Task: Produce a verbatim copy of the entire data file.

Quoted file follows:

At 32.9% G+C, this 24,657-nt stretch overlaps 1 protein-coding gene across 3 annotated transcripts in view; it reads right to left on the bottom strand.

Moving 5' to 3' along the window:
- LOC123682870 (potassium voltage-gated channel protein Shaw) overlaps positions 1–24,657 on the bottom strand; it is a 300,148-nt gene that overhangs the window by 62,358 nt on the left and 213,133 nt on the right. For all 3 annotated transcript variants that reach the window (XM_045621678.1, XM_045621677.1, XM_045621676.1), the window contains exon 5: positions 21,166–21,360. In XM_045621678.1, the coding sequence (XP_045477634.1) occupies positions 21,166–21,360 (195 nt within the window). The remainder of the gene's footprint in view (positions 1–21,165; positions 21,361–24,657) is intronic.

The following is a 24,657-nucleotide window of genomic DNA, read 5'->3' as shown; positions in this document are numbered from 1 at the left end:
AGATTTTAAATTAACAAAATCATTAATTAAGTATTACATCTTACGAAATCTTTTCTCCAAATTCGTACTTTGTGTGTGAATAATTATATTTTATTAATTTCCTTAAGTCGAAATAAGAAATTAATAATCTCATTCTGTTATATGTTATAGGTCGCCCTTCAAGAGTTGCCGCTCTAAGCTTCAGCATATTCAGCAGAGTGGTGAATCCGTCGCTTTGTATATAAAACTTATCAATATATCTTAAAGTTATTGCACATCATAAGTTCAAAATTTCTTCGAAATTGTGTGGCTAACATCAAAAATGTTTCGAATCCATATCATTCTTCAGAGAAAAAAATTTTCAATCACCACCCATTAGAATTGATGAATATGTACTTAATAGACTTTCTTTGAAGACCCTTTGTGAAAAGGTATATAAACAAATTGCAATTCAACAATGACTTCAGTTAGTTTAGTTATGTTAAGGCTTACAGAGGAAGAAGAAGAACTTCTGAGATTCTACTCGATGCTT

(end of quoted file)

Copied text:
At 32.9% G+C, this 24,657-nt stretch overlaps 1 protein-coding gene across 3 annotated transcripts in view; it reads right to left on the bottom strand.

Moving 5' to 3' along the window:
- LOC123682870 (potassium voltage-gated channel protein Shaw) overlaps positions 1–24,657 on the bottom strand; it is a 300,148-nt gene that overhangs the window by 62,358 nt on the left and 213,133 nt on the right. For all 3 annotated transcript variants that reach the window (XM_045621678.1, XM_045621677.1, XM_045621676.1), the window contains exon 5: positions 21,166–21,360. In XM_045621678.1, the coding sequence (XP_045477634.1) occupies positions 21,166–21,360 (195 nt within the window). The remainder of the gene's footprint in view (positions 1–21,165; positions 21,361–24,657) is intronic.

The following is a 24,657-nucleotide window of genomic DNA, read 5'->3' as shown; positions in this document are numbered from 1 at the left end:
AGATTTTAAATTAACAAAATCATTAATTAAGTATTACATCTTACGAAATCTTTTCTCCAAATTCGTACTTTGTGTGTGAATAATTATATTTTATTAATTTCCTTAAGTCGAAATAAGAAATTAATAATCTCATTCTGTTATATGTTATAGGTCGCCCTTCAAGAGTTGCCGCTCTAAGCTTCAGCATATTCAGCAGAGTGGTGAATCCGTCGCTTTGTATATAAAACTTATCAATATATCTTAAAGTTATTGCACATCATAAGTTCAAAATTTCTTCGAAATTGTGTGGCTAACATCAAAAATGTTTCGAATCCATATCATTCTTCAGAGAAAAAAATTTTCAATCACCACCCATTAGAATTGATGAATATGTACTTAATAGACTTTCTTTGAAGACCCTTTGTGAAAAGGTATATAAACAAATTGCAATTCAACAATGACTTCAGTTAGTTTAGTTATGTTAAGGCTTACAGAGGAAGAAGAAGAACTTCTGAGATTCTACTCGATGCTT